Why the TSX Index Has Been a Dog During This Record Bull Run

The TSX Index has significantly underperformed the S&P 500 over this record nine-year bull market.

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On Wednesday, the S&P 500 Index set the record for the longest bull-market in history. How long you ask? According to reports, it became 3,453 days old. Since bottoming out on March 9, 2009, the Index has risen more than 300%!!

If you are solely invested in Canadian equities, you might be wondering what all the fuss is about, as the S&P/TSX Index has chronically underperformed the U.S. markets over the past number of years. Take a look at the following chart:

^SPX Chart

As you can see, the S&P 500 has outperformed the TSX Index by a three to one ratio. This outperformance began in earnest at the beginning of 2012 and has continued ever since.

You might be asking yourself, why? The answer boils down to one issue: diversification.

High concentration

As per the S&P Dow Jones Indices, there are 11 sectors; financial, energy, materials, industrial, consumer discretionary, telecommunication services, healthcare, consumer staples, utilities, information technology (IT) and real estate.

The TSX is highly weighted towards three sectors: financials, energy and materials. Combined, these three sectors account for 65.1% of the Index. Considering all three have struggled, they have had a negative impact on the overall performance of the Canadian Index.

Outside of the big banks, the financial industry still hasn’t fully recovered from the financial crisis. In particular, insurance companies have been slow to rebound. Gold, silver and other precious metals have been a significant drag. Prior to a rebound in oil prices this year, the energy sector underwent a five-year bear market.

Where is Canada’s Silicon Valley?

Not only is the TSX home to significant industry underperformers, it also lacks representation in high-growth sectors such as Information Technology (IT). The S&P 500 has benefited significantly from its IT weighting. The sector accounts for approximately 25% of the Index and is home to some of the best performing stocks of the past decade, such as Neflix, Amazon, Facebook and Apple, to name but a few.

Unfortunately, Canadians haven’t benefited from this tech boom. The IT sector accounts for only 3.9% of the TSX Index, which ranks it ninth out of the 11 sectors. Shopify (TSX:SHOP)(NYSE:SHOP) is Canada’s most notable, and it has performed admirably. Since its IPO in 2015, the company has returned almost 400%!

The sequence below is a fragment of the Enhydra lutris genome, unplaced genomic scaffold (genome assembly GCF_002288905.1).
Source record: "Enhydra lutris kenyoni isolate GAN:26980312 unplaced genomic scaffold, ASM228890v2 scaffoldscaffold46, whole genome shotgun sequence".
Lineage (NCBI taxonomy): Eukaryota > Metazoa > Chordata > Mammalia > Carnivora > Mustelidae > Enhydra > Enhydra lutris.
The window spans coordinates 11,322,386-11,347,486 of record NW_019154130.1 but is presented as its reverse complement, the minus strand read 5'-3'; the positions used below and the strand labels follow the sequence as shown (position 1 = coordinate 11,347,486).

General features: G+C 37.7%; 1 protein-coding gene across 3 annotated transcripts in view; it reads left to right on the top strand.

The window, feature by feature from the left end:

A few more of these and you can see how it could dramatically alter the composition and performance of the TSX.

Diversify outside Canada

The record bull run is a reminder for Canadian investors to diversify outside the country’s borders. The TSX will inevitably outperform the S&P at some point, as it had from 2001 to 2012, but is highly dependent on three sectors to do so. A balanced portfolio should contain a mix of Canadian and U.S. equities.

The best part? It is easy to invest in U.S. stocks, as most brokerages allow trading directly on the U.S. markets.

This article represents the opinion of the writer, who may disagree with the “official” recommendation position of a Motley Fool premium service or advisor. We’re Motley! Questioning an investing thesis — even one of our own — helps us all think critically about investing and make decisions that help us become smarter, happier, and richer, so we sometimes publish articles that may not be in line with recommendations, rankings or other content.

Tom Gardner owns shares of Shopify. The Motley Fool owns shares of Shopify and SHOPIFY INC. Fool contributor Mat Litalien is long Shopify Inc. Shopify is a recommendation of Stock Advisor Canada.

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